This doesn't require much of an introduction but when I wrote the first part of my Declassified OC Survival Guide, I made a list of things I wanted to say but it turned out to be too long for one article. Therefore, this is the Part 2 that was bound to ensue.
6. Food rots.
I know. Shocking. This seems painfully obvious and you've known this all your life, but let me say this again: Food. Rots. This concept just doesn't become a reality until you live by yourself for the first time. I've tragically thrown out quite a bit of rotten food and the guilt is worsened by the fact that I myself spent money on that food. You are going to learn the shelf/fridge lives of a variety of foods and that they're all over the place, ranging from a few days to a month. You may also find yourself actually strategizing how you're going to finish your food and inevitably be thwarted by whatever situation pops up throughout the week. Beware of strawberries, avocados, and chicken breasts.
7. You'll struggle to stay in the loop.
Putting it nicely, I was not the most present person on campus. But for some reason, moving off campus has made me appreciate living on campus and the ability to step out and just attend any campus events (even if I never did before) or at least be relevant. When you live off campus, you have to make a conscious effort to hang out with people and be a part of campus life. Those unhealthy study sessions until 4 a.m. I used to have with my friends are now cut short by the limitation that I have to drive to my apartment. You will have to strategize pretty much daily when you will go on campus, for how long, and when you'll leave between all the other things you have to do.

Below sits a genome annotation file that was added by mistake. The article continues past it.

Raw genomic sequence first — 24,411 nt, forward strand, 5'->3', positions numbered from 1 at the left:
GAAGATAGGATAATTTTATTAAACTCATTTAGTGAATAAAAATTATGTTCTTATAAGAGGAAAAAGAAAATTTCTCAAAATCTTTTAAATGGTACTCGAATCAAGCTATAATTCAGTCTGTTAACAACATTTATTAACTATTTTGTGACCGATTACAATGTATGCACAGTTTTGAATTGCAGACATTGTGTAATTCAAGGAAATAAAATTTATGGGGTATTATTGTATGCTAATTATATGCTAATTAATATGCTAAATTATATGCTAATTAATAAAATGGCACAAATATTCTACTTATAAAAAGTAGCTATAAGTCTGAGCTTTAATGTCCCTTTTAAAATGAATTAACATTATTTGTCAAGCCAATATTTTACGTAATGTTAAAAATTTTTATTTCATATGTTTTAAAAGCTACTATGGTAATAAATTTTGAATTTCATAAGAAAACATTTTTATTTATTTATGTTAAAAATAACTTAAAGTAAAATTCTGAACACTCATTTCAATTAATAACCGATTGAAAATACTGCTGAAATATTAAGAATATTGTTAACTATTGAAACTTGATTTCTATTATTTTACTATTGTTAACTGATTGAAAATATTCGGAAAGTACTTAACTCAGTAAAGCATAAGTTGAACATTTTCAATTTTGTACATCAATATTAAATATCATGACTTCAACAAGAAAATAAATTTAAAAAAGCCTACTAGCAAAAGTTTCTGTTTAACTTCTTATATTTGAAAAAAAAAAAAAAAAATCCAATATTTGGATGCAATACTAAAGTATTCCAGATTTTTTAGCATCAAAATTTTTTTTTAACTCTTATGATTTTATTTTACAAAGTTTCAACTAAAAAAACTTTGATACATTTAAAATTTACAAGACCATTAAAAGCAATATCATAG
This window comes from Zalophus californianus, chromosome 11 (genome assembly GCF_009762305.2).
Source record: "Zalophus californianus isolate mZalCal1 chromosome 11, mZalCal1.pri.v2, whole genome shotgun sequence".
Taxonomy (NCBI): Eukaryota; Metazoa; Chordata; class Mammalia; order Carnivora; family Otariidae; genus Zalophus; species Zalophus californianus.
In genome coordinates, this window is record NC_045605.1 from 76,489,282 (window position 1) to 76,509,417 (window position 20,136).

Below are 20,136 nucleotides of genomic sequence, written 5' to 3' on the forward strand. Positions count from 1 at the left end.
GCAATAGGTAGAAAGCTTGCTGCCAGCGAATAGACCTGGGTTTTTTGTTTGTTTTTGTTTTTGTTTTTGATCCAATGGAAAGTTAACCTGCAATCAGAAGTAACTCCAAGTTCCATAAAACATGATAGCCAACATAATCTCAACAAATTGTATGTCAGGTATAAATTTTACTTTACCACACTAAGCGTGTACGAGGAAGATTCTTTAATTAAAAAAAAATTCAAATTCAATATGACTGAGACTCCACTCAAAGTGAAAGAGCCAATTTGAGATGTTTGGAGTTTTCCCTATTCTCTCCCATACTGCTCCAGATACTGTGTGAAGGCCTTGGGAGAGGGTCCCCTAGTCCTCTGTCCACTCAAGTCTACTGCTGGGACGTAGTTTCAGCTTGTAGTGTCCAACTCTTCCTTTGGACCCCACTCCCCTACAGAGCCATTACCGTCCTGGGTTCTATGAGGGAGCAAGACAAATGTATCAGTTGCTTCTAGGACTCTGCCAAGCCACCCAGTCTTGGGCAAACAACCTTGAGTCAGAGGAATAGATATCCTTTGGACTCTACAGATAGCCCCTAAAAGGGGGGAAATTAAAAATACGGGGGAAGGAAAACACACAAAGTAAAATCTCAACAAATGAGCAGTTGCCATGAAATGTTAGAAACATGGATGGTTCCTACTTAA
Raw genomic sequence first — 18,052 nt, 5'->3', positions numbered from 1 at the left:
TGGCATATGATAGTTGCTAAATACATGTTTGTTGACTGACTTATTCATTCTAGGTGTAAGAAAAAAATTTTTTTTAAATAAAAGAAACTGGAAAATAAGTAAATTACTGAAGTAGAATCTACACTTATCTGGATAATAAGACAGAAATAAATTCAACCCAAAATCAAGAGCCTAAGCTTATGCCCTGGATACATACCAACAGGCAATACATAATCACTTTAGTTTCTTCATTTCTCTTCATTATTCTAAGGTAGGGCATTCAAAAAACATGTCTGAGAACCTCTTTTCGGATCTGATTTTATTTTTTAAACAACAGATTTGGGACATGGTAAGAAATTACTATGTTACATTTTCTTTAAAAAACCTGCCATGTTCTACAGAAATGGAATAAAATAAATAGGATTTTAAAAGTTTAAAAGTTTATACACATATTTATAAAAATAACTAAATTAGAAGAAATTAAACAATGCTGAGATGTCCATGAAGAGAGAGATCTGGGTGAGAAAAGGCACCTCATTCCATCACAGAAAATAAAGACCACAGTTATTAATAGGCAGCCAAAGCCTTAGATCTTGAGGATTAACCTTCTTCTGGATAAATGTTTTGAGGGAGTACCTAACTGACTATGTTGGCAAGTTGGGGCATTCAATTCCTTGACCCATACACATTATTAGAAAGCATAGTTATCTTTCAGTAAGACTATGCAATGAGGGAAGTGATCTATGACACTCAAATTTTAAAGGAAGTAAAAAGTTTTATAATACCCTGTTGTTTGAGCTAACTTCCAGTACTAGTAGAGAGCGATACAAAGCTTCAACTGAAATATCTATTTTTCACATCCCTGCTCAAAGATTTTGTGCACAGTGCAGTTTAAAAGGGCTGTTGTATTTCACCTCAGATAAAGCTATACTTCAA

8. Don't invest too much.
If you like interior design and have collected IKEA catalogs for six years like me, getting your first apartment is probably the most exciting thing. You're probably dreaming of how you're going to furnish and decorate it so that it looks straight out of a catalog and how you're going to invite your friends over for dinner parties and they'll be so impressed. Or maybe not. In most cases, I would advise that you don't spend too much money (or time or effort) unless you're living in that apartment for a few years. Most students live off campus for just one year and here are a few realities to consider. First, your friends will probably not be as available to come over as often as you expect. This whole semester, I've only had my friends over to my apartment three times and I had to lure them with the promise of food (i.e. dinner parties) every time. Second, selling/moving/storing furniture is a pain at the end of the year, so it might just be easier to keep it simple. Additionally, if you buy new furniture, you're probably going to sell it at 60 percent of the original price, and that's a conservative figure. Lastly, as I mentioned in Part 1 of the Guide, you won't spend that much time in your apartment anyway.
9. Dishes are not the worst thing in the world.
Perhaps the most dreaded part of living off campus: dishes. As time passes, your ability to too keep up will gradually decline, as demonstrated in this graph I made:
Because I'm only halfway through a year of living off campus, the red dot represents where I probably am on the path to complete negligence. However, dishes have turned out to not be as abominable as I had anticipated Although a full sink of dishes seems like a daunting task, I have been surprised to find that I usually finish washing them faster than I expect (mean time = 5 minutes). I mean, you're probably only doing dishes for one person. Also, dishwashers are an amazing invention. Like any typical Asian household, my family just uses the dishwasher as a drying rack so the first time I pulled out a clean, shining dry bowl from the dishwasher, I was *amazed*. However, unless you coordinate with your roommates, you usually won't have enough dishes by yourself to justify a dishwasher load.
10. You will rarely see your roommate(s).
For some reason, my mom thinks my roommates and I have the time to sit down together and have dinner together and always asks if we do that. Our schedules are just so different that we rarely see each other, and on top of that, we eat out or on campus a lot anyway. However, all three of us have incidentally sit down and had dinner together a couple times and it was very nice. Nevertheless, as an extension of "you won't be in your apartment as much as you think," we are rarely all in the apartment at the same time.